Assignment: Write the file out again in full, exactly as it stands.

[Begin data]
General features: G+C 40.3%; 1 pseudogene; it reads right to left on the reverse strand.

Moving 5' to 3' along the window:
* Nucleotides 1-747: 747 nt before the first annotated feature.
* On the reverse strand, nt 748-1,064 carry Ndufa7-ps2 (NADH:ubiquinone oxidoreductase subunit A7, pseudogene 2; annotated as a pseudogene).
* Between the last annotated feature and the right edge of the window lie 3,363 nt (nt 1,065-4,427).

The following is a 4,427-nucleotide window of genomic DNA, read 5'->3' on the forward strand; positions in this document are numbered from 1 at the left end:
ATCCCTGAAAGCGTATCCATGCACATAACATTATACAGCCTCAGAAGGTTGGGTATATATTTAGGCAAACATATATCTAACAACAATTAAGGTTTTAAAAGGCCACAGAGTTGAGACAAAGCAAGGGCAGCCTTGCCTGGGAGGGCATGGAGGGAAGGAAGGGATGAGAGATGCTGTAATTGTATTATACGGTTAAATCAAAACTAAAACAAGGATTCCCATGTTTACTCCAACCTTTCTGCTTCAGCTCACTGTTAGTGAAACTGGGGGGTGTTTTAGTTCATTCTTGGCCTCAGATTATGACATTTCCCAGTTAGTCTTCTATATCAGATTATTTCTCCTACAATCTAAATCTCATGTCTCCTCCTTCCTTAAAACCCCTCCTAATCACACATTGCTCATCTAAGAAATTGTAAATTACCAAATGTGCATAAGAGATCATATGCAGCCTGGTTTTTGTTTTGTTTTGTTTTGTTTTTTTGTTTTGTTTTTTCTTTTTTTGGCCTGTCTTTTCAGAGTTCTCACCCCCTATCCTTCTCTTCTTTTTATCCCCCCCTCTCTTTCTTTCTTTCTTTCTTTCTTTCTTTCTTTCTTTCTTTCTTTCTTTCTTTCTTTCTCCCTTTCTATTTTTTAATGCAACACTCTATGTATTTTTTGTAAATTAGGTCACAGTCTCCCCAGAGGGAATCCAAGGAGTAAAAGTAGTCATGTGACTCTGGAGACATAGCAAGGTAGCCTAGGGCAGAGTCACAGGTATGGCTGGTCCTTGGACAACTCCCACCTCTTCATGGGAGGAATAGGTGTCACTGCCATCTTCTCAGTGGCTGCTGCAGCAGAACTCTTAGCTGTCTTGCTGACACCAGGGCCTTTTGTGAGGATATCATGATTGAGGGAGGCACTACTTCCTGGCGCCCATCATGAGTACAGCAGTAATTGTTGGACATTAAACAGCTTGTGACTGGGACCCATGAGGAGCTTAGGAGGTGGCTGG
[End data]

General features: G+C 40.3%; 1 pseudogene; it reads right to left on the reverse strand.

Moving 5' to 3' along the window:
* Nucleotides 1-747: 747 nt before the first annotated feature.
* On the reverse strand, nt 748-1,064 carry Ndufa7-ps2 (NADH:ubiquinone oxidoreductase subunit A7, pseudogene 2; annotated as a pseudogene).
* Between the last annotated feature and the right edge of the window lie 3,363 nt (nt 1,065-4,427).

The following is a 4,427-nucleotide window of genomic DNA, read 5'->3' on the forward strand; positions in this document are numbered from 1 at the left end:
ATCCCTGAAAGCGTATCCATGCACATAACATTATACAGCCTCAGAAGGTTGGGTATATATTTAGGCAAACATATATCTAACAACAATTAAGGTTTTAAAAGGCCACAGAGTTGAGACAAAGCAAGGGCAGCCTTGCCTGGGAGGGCATGGAGGGAAGGAAGGGATGAGAGATGCTGTAATTGTATTATACGGTTAAATCAAAACTAAAACAAGGATTCCCATGTTTACTCCAACCTTTCTGCTTCAGCTCACTGTTAGTGAAACTGGGGGGTGTTTTAGTTCATTCTTGGCCTCAGATTATGACATTTCCCAGTTAGTCTTCTATATCAGATTATTTCTCCTACAATCTAAATCTCATGTCTCCTCCTTCCTTAAAACCCCTCCTAATCACACATTGCTCATCTAAGAAATTGTAAATTACCAAATGTGCATAAGAGATCATATGCAGCCTGGTTTTTGTTTTGTTTTGTTTTGTTTTTTTGTTTTGTTTTTTCTTTTTTTGGCCTGTCTTTTCAGAGTTCTCACCCCCTATCCTTCTCTTCTTTTTATCCCCCCCTCTCTTTCTTTCTTTCTTTCTTTCTTTCTTTCTTTCTTTCTTTCTTTCTTTCTTTCTTTCTCCCTTTCTATTTTTTAATGCAACACTCTATGTATTTTTTGTAAATTAGGTCACAGTCTCCCCAGAGGGAATCCAAGGAGTAAAAGTAGTCATGTGACTCTGGAGACATAGCAAGGTAGCCTAGGGCAGAGTCACAGGTATGGCTGGTCCTTGGACAACTCCCACCTCTTCATGGGAGGAATAGGTGTCACTGCCATCTTCTCAGTGGCTGCTGCAGCAGAACTCTTAGCTGTCTTGCTGACACCAGGGCCTTTTGTGAGGATATCATGATTGAGGGAGGCACTACTTCCTGGCGCCCATCATGAGTACAGCAGTAATTGTTGGACATTAAACAGCTTGTGACTGGGACCCATGAGGAGCTTAGGAGGTGGCTGG